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. 2020 Feb 5;10(1):1913.
doi: 10.1038/s41598-020-58677-1.

Water Filtration by Burrowing Sandprawns Provides Novel Insights on Endobenthic Engineering and Solutions for Eutrophication

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Free PMC article

Water Filtration by Burrowing Sandprawns Provides Novel Insights on Endobenthic Engineering and Solutions for Eutrophication

Olivia Venter et al. Sci Rep. .
Free PMC article

Abstract

Managing coastal ecosystems and preserving socio-ecological functioning require a comprehensive understanding of ecological services provided by resident organisms. Here, we provide novel information on water-filtration activities of endobenthic sandprawns (Callichirus kraussi), which are key ecosystem engineers in South African coasts. We demonstrate experimentally that benthic engineering by sandprawns reduces phytoplankton biomass by roughly 50%. Using long-term estuarine data, we demonstrate similar reductions in phytoplankton biomass (by roughly 70%) in sandprawn-dominated areas. Increased burrow wall chlorophyll-a relative to surface sediments that was evident in experiments suggests that pelagic filtration occurs through bi-directional water pumping and phytoplankton adsorption onto burrow walls. Our findings expand understanding of the ecological relevance of sandprawns and functionally similar organisms, the mechanisms by which they engineer ecosystems and their role in mediating coastal bentho-pelagic coupling. Our findings also highlight the potential for deposit-feeders to be used as nature-based solutions to counter coastal eutrophication.

Conflict of interest statement

We declare that the authors have no competing interests as defined by Nature Publishing Group, or other interests that might be perceived to influence the results and/or discussion reported in this paper.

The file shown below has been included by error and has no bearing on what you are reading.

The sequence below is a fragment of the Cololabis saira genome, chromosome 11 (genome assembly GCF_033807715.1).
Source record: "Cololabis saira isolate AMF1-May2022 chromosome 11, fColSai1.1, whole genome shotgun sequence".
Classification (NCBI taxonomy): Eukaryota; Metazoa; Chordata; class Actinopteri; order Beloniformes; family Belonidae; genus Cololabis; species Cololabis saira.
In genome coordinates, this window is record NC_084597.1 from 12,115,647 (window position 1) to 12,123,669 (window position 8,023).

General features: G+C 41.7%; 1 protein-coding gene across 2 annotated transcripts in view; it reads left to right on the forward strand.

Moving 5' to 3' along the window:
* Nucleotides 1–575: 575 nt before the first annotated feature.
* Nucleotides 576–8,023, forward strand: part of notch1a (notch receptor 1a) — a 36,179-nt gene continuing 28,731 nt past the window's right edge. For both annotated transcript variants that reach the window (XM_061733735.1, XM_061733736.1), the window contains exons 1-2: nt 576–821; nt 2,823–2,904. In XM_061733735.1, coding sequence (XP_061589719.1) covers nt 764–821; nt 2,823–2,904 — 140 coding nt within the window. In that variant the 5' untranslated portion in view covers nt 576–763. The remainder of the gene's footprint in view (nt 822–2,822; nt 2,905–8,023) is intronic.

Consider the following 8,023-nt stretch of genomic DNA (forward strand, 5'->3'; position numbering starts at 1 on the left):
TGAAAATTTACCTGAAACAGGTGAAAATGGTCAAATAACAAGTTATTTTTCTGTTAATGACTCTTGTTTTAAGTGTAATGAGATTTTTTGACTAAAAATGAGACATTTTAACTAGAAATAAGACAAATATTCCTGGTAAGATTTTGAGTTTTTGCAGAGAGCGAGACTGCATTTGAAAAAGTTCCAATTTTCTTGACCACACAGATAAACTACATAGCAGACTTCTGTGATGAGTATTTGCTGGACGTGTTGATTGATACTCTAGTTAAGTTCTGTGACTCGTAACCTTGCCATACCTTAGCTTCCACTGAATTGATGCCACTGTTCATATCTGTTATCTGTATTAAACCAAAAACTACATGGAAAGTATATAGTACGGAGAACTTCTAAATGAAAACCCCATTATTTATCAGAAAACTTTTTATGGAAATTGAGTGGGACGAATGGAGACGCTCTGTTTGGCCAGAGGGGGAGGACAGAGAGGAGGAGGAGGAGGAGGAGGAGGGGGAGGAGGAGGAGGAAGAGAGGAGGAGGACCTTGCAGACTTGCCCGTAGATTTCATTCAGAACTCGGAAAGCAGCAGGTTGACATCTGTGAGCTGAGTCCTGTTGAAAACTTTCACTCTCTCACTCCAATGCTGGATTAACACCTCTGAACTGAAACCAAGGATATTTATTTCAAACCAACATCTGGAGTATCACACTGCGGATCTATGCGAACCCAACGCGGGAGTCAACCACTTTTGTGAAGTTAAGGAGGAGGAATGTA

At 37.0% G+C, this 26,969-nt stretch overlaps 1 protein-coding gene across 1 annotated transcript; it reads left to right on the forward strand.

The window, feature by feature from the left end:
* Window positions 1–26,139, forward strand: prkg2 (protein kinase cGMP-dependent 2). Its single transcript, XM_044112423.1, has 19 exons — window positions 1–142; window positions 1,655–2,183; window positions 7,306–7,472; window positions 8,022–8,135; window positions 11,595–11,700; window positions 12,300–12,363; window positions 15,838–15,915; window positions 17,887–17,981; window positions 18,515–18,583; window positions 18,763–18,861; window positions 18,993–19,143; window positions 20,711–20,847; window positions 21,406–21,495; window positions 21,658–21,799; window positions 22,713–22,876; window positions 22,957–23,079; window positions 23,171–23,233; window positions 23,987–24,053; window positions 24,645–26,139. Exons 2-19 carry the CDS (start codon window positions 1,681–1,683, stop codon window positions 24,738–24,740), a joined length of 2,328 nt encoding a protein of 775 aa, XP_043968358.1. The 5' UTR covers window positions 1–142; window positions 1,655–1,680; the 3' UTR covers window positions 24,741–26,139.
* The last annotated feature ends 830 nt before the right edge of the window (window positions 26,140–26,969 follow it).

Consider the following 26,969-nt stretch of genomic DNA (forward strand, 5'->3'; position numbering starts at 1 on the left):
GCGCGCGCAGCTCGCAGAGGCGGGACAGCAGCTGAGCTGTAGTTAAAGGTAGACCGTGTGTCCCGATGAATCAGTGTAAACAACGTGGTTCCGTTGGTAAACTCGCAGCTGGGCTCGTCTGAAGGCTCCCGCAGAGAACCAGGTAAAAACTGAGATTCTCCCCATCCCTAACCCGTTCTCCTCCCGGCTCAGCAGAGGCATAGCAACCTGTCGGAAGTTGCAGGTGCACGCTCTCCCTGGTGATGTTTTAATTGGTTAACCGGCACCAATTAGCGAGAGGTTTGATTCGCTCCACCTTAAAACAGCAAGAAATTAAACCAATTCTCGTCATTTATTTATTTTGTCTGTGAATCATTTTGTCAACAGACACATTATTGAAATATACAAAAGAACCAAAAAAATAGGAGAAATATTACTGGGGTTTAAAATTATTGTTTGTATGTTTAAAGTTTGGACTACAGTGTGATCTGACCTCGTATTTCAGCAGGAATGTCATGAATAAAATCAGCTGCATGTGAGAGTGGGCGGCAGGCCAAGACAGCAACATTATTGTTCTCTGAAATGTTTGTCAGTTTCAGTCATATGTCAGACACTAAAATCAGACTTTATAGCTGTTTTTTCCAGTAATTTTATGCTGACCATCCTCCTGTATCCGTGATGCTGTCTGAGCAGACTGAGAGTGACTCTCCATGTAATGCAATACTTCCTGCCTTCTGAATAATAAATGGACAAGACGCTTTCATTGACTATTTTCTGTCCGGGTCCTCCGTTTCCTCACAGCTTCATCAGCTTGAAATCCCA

Figures

Figure 1
Figure 1
Map of the Zandvlei Estuary showing its geographical location with in South Africa (inset), position of sampling sites (1–6) and key features. Site 5 is located within a sandprawn-dominated biotope in the lower reaches, while Site 6 is located within a canalised region in which sandprawns are absent. Dashed arrow denotes the axial extent of the sandprawn biotope. Maps produced by Jessica Dawson and used with permission.
Figure 2
Figure 2
Inter-annual variability in in situ pelagic chl-a concentrations (means ± SD) among sites in the Zandvlei Estuary. Site 5 is located within a sandprawn-dominated biotope and Site 6 occurs in a canalised region in which sandprawns are absent. Water-column surface data are presented. SD is shown due to low data variance at Site 5.
Figure 3
Figure 3
Irregular sediment topography created by dense Callichirus kraussi (inset) populations in the sandprawn-dominated biotope in the Zandvlei Estuary. Holes on the sediment surface are burrow openings. The main image was taken 3 days after mouth opening, during which drainage into the Atlantic Ocean exposed most of the benthic habitat. Inset courtesy of Jessica Dawson, used with permission.
Figure 4
Figure 4
Temporal variability in pelagic chl-a concentrations (means ± SE) among sandprawn density treatments (0% = control; 50% = 6 sandprawns/mesocosm; 100% = 11 sandprawns/mesocosm). Surface and bottom data from the 2-week mesocosm experiment are shown.
Figure 5
Figure 5
Variation in chl-a concentrations (means ± SE) between burrow walls and sediment surface samples between control and 50% (6 sandprawns/mesocosm) and 100% (11 sandprawns/mesocosm) sandprawn density treatments. Data from the 2-week mesocosm experiment are shown.
Figure 6
Figure 6
Differences in suspended sediment loads (means ± SE) among sandprawn density treatments (0% = control; 50% = 6 sandprawns/mesocosm; 100% = 11 sandprawns/mesocosm). Surface data from the 2-week mesocosm experiment are shown.
Figure 7
Figure 7
Variability in in situ pelagic suspended sediment loads (means ± SD) between Site 5, which is located within a sandprawn-dominated biotope and Site 4, which is located upstream of the sandprawn-dominated biotope. Surface data are presented.

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